'GTA' creator Rockstar thrives by breaking the law
Rockstar Games doesn't play by the rules.
Not that anyone would expect the creators of the massively successful "Grand Theft Auto" franchise to operate like other game designers. And while that's created an undeniable mystique around this week's release of "Grand Theft Auto V," it's also raised some questions.
Q: Why now?
Sony and Microsoft are about two months away from unleashing powerful new game consoles. And yet, the biggest release of the holiday season has been designed for their aging workhorses, the PlayStation 3 and the Xbox 360.
Rockstar Vice President — and "GTA V" writer — Dan Houser says the old consoles are perfectly capable of delivering his team's vision. "The fact that hardware's so mature right now is exactly why we're able to go on to the next level," he told Japan's Famitsu magazine last year.
Besides, he added, "All the best games for a console come out at the end of the life cycle, right?" And in a year that's featured stunners like "BioShock Infinite," ''The Last of Us" and "Tomb Raider," he has a point.
The other advantage for Rockstar is the huge combined user base of the PS3 and Xbox 360, which translates into much bigger sales than "GTA V" would rack up among the new consoles' early adopters.
"The demand for (new) consoles appears to be very strong," said GameStop CEO Paul Raines, "but I think 'GTA' is a separate animal — and we will sell a lot of copies of 'GTA V.'"
On the other hand: Won't the absence of "GTA V" hurt sales of the forthcoming PlayStation 4 and Xbox One?
"People are going to buy new consoles because they're ready for a new console," said Michael Pachter, an analyst at Wedbush Securities. "They're not going to say, 'Oh, "GTA V" isn't on it? I'm not buying it.' Nobody is going to buy a new console just to play one game — and no one game is going to keep them from buying a new console."
Q: So what's new here?
Rockstar doesn't participate in the kind of public relations that typically accompany a big-budget video game. It didn't show "GTA V" at the Electronic Entertainment Expo, the annual convention where all the big publishers compete for attention. Instead of a steady flow of previews across every tech news site on the Web, Rockstar has carefully parceled out a screenshot here, an in-game video there. Many critics — even at some huge gaming sites — found themselves frozen out of review copies.
Most gamers, then, won't know what's in "GTA V" until they play it. It's set in the sprawling city and outlying areas of Los Santos, Rockstar's tongue-in-cheek take on Los Angeles. The developers have boasted that the game's virtual footprint is larger than all previous editions of "GTA" combined. Instead of one protagonist, players switch between three criminals: veteran Michael, twisted Trevor and newbie Franklin.
Expect plenty of the franchise's two cornerstones: driving recklessly and killing frequently. Beyond the usual mayhem, you can also play golf and tennis or invest in the stock market. Houser has said it's 100 hours long.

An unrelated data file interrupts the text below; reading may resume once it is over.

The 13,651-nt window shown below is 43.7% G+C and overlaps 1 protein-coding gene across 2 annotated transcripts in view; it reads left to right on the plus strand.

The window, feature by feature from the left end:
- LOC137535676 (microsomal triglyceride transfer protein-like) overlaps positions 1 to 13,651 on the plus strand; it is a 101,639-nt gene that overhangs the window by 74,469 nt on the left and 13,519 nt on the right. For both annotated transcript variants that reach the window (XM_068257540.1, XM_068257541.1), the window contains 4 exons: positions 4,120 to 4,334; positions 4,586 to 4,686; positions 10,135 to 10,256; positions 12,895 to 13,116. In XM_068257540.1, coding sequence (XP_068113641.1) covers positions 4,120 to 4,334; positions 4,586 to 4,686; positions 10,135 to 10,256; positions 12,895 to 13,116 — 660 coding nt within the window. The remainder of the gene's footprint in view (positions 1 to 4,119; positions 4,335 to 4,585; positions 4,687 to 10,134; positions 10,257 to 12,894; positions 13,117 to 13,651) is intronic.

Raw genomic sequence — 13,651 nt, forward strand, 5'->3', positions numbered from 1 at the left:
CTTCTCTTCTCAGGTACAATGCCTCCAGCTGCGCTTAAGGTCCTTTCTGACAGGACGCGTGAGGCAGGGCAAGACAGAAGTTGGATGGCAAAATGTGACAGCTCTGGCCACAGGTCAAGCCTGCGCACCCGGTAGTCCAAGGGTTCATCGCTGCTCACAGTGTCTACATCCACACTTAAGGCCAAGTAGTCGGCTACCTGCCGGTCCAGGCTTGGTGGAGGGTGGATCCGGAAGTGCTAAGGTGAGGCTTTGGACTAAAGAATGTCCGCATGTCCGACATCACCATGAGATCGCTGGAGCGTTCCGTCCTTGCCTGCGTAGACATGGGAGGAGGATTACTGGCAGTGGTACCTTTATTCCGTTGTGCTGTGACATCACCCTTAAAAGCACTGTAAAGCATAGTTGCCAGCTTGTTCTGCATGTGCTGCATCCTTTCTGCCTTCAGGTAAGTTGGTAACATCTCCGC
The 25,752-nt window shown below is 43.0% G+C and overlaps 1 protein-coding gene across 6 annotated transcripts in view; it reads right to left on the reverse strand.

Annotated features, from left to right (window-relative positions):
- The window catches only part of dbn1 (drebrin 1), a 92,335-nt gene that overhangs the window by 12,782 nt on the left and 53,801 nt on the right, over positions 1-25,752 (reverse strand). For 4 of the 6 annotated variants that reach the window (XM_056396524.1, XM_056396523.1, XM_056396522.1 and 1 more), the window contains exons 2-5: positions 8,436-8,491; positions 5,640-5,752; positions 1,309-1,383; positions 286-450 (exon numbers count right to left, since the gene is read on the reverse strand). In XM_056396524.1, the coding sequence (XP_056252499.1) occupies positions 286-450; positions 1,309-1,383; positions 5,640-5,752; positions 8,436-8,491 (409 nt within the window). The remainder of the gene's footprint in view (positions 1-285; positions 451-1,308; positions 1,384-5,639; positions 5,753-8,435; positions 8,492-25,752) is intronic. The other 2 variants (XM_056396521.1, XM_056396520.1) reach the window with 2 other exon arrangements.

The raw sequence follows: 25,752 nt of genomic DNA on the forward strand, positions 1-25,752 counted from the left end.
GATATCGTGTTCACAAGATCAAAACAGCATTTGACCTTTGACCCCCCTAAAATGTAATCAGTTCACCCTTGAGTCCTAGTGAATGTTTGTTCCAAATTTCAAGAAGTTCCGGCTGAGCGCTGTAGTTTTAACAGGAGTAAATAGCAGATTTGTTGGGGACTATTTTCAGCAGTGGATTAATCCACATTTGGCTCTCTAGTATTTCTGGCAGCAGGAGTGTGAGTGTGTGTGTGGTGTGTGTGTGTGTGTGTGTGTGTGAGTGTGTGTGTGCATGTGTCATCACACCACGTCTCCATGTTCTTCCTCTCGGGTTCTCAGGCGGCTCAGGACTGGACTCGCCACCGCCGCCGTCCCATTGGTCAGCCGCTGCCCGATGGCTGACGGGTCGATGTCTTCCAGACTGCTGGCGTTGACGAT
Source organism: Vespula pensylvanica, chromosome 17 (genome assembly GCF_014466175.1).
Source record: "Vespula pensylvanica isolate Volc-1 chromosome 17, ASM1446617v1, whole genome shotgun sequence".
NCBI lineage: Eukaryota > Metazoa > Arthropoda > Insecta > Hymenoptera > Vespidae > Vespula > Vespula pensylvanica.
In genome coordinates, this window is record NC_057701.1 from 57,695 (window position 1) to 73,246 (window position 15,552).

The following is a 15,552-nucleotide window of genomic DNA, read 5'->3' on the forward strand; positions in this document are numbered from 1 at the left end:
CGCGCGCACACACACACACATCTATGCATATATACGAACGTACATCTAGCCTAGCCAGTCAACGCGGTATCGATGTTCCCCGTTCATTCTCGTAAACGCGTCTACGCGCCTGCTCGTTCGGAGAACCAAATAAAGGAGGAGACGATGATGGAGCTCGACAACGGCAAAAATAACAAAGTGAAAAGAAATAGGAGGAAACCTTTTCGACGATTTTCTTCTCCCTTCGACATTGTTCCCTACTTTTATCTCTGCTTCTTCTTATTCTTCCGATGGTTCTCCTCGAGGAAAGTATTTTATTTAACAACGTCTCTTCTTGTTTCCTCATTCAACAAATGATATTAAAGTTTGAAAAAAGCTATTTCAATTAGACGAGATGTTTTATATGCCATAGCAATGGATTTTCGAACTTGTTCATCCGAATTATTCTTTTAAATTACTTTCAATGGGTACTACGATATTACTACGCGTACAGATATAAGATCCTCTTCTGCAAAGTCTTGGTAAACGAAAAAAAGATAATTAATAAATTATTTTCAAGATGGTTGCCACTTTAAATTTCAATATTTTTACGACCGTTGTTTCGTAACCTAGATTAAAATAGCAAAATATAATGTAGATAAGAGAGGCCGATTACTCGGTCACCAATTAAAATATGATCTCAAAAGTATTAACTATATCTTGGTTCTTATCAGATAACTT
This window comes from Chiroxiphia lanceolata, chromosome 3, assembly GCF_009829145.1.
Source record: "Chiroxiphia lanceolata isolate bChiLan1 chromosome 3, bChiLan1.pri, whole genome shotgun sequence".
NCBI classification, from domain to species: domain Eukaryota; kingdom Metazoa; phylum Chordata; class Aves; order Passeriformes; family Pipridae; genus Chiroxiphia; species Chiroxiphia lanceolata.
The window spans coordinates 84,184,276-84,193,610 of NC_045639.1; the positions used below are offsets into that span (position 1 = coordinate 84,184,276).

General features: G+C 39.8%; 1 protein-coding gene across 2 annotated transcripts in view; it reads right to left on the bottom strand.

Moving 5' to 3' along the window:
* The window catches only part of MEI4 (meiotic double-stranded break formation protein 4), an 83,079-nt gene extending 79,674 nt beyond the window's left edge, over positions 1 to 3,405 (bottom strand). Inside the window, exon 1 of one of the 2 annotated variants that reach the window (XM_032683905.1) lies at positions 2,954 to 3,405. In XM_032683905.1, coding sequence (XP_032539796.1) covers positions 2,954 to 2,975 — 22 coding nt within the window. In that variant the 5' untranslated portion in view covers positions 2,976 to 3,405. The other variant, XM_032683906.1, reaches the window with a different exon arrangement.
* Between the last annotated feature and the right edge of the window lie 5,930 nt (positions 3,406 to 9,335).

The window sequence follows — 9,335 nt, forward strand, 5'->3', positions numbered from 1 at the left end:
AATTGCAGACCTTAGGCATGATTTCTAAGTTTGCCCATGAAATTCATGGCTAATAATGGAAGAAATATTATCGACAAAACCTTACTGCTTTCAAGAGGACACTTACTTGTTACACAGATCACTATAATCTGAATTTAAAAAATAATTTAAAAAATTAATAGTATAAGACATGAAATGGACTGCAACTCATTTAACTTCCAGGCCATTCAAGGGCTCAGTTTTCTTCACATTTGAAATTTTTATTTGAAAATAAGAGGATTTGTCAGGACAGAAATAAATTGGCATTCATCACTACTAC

The game will also feature "Grand Theft Auto Online," a separate multiplayer experience.
Q: Wait ... online?
"Grand Theft Auto Online" is far more ambitious than anything Rockstar has tried in the past. The company describes it as "a dynamic and persistent online world for 16 players that begins by sharing gameplay features, geography and mechanics with 'Grand Theft Auto V,' but will continue to expand and evolve after its launch." Rockstar is promising a steady diet of missions, solo and team-based, as well as the ability for "GTA" fans to create their own missions.
The bad news: It doesn't launch until Oct. 1. The good news: It will be free — to anyone who buys "GTA V," of course.
Q: But will it sell?
Of course it will.
"Grand Theft Auto IV," the previous full-fledged "GTA" installment for consoles, shattered entertainment industry records, selling 6 million copies and earning $500 million in sales its first week of release in 2008. That record was later captured by "Call of Duty: Modern Warfare 2" and each subsequent "Call of Duty" launched over the past four years.
"We've had very strong triple-A competitors every single year we've released a 'Call of Duty' game," said Eric Hirshberg, CEO of "Call of Duty" publisher Activision, when asked about "GTA V." ''This year is no different. Maybe the competition is more intense this year than usual, but if we put out a great game, our fans will appreciate it."
A widely circulated report from The Scotsman newspaper estimated that the development and marketing of "GTA V" cost £170 million (or about $265 million). Pachter believes the game's actual cost outside of marketing is more like $100 million.
Whatever the number, Rockstar and Take-Two will surely surpass the success of "GTA IV," which sold 25 million copies. Pachter expects 15 million to 18 million copies sold by the end of the year.
"It's a juggernaut," said GameStop's Raines. "It's a beast."
AP Entertainment Writer Derrik J. Lang in Los Angeles contributed to this report.